Cooperstown Central fields complaints, lays out anti-racism strategy

Cooperstown Central plots anti-racism strategy, addresses complaints

Cooperstown Central School Superintendent Sarah Spross says she and the district’s Board of Education are moving quickly to address student-raised complaints about bullying and racism on school grounds as they investigate complaints parents have raised about school leadership.

“Any complaint that has been brought to my attention has been investigated,” Ms. Spross said. “Personnel matters at any level demand complete confidentiality. We know people want immediate action or an immediate response whenever a complaint is raised, but that’s just not the way it works.”

Board of Education President Timothy Hayes said the Board and school administrators follow a specific process in matters involving personnel.

“The Board of Education is bound by a volume of rules and laws on how to deal with situations like complaints, and it is a process,” Mr. Hayes said. “I’m not always certain that people understand that. Some issues won’t be solved in an instant and we owe it to everyone to follow the process that is laid out for us by state law.”

Explaining that the Board discusses personnel matters in Executive Session closed to the public, Mr. Hayes said, “An Executive Session duly called is the end of the feedback loop. We’re prohibited by law from discussing what we’ve said and decided in Executive Session. I cannot go back to a person who raised an issue and say, ‘Here’s what we discussed and here’s the outcome.’ It’s just not possible.”

“This is not a Board of Education that sweeps things under the rug,” he said. “There is not a person on this Board that backs down if people believe that the delivery of education is being denied.”

“People have to trust the process and understand that we are asking all of the questions that need to be asked,” Mr. Hayes said.

He dismissed anonymous complaints as “unproductive,” and said, “I refuse to read any of that because I can’t respond.”

Where Superintendent Spross is responding is what she calls a three-prong plan to address student complaints about increased incidences of bullying and racism in school hallways – including new security cameras, enhanced and mandatory training for all school staff, and a new immersive program for students and teachers about standing up to bullying.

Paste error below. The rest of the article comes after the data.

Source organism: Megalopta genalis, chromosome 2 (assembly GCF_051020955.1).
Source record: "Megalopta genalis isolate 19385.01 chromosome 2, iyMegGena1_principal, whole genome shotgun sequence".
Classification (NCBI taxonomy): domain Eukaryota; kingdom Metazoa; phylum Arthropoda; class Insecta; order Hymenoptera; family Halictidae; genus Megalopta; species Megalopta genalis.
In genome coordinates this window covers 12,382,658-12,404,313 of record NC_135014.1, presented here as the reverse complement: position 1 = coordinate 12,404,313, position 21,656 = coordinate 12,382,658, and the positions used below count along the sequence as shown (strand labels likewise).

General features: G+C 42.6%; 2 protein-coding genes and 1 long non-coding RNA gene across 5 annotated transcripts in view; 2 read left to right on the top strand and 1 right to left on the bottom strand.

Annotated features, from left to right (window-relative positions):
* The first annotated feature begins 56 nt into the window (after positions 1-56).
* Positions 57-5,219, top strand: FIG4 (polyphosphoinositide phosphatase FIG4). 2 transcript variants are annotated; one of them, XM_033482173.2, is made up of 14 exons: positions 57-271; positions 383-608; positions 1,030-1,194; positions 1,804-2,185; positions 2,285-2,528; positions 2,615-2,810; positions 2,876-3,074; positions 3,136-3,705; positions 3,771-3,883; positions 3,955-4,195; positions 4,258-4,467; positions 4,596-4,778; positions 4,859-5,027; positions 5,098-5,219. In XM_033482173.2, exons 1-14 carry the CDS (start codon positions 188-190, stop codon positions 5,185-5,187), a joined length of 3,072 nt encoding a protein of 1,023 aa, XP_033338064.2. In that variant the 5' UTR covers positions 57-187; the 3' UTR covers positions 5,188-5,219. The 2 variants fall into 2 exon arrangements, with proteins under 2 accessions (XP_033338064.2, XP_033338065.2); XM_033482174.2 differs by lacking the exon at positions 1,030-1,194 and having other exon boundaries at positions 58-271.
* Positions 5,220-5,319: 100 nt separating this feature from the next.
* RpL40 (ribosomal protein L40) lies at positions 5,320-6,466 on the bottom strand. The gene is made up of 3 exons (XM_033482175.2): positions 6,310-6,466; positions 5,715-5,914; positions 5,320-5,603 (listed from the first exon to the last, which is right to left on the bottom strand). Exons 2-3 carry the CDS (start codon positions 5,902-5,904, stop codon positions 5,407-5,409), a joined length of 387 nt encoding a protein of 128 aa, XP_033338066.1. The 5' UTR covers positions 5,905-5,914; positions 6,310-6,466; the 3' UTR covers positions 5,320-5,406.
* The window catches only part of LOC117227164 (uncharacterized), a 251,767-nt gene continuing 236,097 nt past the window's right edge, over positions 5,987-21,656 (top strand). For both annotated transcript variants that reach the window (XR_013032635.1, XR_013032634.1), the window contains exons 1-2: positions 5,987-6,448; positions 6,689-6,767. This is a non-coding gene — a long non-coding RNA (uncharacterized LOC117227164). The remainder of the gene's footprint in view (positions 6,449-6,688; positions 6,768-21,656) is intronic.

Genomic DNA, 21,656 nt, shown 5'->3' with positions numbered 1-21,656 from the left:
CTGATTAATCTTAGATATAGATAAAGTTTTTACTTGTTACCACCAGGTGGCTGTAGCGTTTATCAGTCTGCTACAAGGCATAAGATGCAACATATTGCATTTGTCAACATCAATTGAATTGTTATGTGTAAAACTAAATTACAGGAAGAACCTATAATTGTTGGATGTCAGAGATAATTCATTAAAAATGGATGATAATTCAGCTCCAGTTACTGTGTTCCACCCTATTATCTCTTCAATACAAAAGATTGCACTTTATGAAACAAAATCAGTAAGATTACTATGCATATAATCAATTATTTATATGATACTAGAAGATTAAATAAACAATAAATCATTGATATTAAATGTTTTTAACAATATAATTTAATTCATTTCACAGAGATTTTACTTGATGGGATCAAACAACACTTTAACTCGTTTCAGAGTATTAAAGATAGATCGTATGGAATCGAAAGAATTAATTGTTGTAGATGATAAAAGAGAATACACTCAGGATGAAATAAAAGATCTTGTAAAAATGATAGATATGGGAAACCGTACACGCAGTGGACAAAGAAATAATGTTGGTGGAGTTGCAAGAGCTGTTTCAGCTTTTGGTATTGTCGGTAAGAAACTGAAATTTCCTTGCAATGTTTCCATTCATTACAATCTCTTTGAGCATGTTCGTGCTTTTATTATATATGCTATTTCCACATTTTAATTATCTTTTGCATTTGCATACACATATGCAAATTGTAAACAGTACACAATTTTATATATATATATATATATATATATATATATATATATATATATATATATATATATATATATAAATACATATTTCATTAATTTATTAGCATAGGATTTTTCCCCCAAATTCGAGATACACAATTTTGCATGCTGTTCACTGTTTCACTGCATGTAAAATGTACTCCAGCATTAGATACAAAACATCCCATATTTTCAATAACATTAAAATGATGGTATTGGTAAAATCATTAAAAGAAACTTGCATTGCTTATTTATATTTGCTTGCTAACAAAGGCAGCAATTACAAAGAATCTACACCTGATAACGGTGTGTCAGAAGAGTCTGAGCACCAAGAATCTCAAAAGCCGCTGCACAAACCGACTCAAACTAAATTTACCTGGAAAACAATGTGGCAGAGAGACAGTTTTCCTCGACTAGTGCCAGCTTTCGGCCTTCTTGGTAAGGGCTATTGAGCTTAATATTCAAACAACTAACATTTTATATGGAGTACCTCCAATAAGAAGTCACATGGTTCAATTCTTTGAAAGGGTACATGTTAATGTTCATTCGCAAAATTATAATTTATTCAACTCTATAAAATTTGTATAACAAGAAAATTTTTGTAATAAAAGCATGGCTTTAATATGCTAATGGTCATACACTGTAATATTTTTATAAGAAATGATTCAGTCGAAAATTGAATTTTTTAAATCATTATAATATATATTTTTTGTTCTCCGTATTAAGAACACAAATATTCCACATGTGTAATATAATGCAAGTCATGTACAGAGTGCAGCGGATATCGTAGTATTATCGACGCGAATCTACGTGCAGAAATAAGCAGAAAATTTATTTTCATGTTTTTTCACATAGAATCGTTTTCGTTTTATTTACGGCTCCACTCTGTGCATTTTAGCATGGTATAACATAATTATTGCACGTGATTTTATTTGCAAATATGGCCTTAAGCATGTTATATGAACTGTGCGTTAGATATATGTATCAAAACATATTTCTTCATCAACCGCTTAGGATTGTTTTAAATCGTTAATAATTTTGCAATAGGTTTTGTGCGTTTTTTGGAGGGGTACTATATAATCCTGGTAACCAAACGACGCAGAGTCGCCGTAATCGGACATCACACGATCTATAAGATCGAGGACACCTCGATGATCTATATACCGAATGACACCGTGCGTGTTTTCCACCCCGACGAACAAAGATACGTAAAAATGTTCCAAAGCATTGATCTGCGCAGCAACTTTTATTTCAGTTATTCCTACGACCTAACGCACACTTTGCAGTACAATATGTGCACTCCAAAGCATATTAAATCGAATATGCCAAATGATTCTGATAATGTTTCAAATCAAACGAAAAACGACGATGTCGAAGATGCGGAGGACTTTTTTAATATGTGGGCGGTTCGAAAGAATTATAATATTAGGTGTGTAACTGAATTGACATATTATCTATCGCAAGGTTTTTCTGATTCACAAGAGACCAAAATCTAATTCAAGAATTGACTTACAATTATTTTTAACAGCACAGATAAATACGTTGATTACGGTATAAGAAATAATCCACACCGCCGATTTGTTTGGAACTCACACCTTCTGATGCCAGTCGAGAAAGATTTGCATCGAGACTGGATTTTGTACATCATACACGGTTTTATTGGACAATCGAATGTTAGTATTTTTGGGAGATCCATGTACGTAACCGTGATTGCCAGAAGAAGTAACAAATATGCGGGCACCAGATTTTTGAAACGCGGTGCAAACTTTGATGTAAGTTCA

The Superintendent is bringing the national “Sweethearts and Heroes” program to Cooperstown in March – a district-wide all-ages initiative for staff and students designed, according to its website, to “educate on the impact of bullying, build empathy and compassion in our youth, and develop young Sweethearts & Heroes to promote bystander empowerment through leadership roles.”

“That program comes from an admitted ex-bully,” Ms. Spross said. “This is someone who speaks to students from his own experiences and talks about bullies and how to stand up to them.”

The district also is reviewing nearly a dozen policies, some legacy, others new, addressing student conduct, teacher and staff conduct, and related issues.

“We need to assure alignment of all these policies and consolidate them to make sure they’re fully understood,” she said.

That process underway, the Superintendent said the district has launched enhanced training for the staff with regard to the federal Dignity for All Students Act (DASA) – the law students referenced during the December 2021 Board of Education meeting as the basis for their complaints.

“Everyone on our staff has had DASA training but they’re getting it again,” Ms. Spross said. “We began with the coordinators and educators and brought in outside experts from BOCES who have deep knowledge of the whole DASA process. It’s critically important to have outside voices and we’ll be following up with them throughout our training.”

She said initial response to the new training regimen has been “uniformly enthusiastic.”

The district also will install four new security cameras in both the elementary and junior/senior high school buildings over the upcoming summer recess.

“We’ve reviewed the plans for the buildings and identified four places in each where we can have improved security camera coverage,” she said, noting that none of the cameras would be placed in locker rooms or rest rooms. “We want students to know that they can feel safe walking in the hallways wherever they are in our buildings.”

“A solution to the bullying issue is not a one-and-done thing,” Ms. Spross said. “It takes time to change the culture. We’ve heard what the students have said to us and we are starting the change now.”

“We need to put all of these pieces in place to get to that solution,” she said. “We need to address the ‘why’ in this situation because, as we know, discipline alone doesn’t always work. We’re taking this seriously.”

Read more about the Sweethearts & Heroes program at sweetheartsandheroes.com.


One thought on “Cooperstown Central fields complaints, lays out anti-racism strategy

  1. Ed George

    I always thought that, as a public body, it was illegal for a school board to make decisions in “Executive Session”. Personnel matters need to remain confidential and can be discussed in a closed session, but if action is to be taken it needs to be done in open session. While the full particulars of the matter can’t be discussed in open session, the actions taken must be. ie.: “I move that the board take the action, as discussed in Executive Session, to help alleviate the problem of ______.”, or something to that effect. They can’t just go behind closed doors, make a decision, vote and act on it, without making the actions public.

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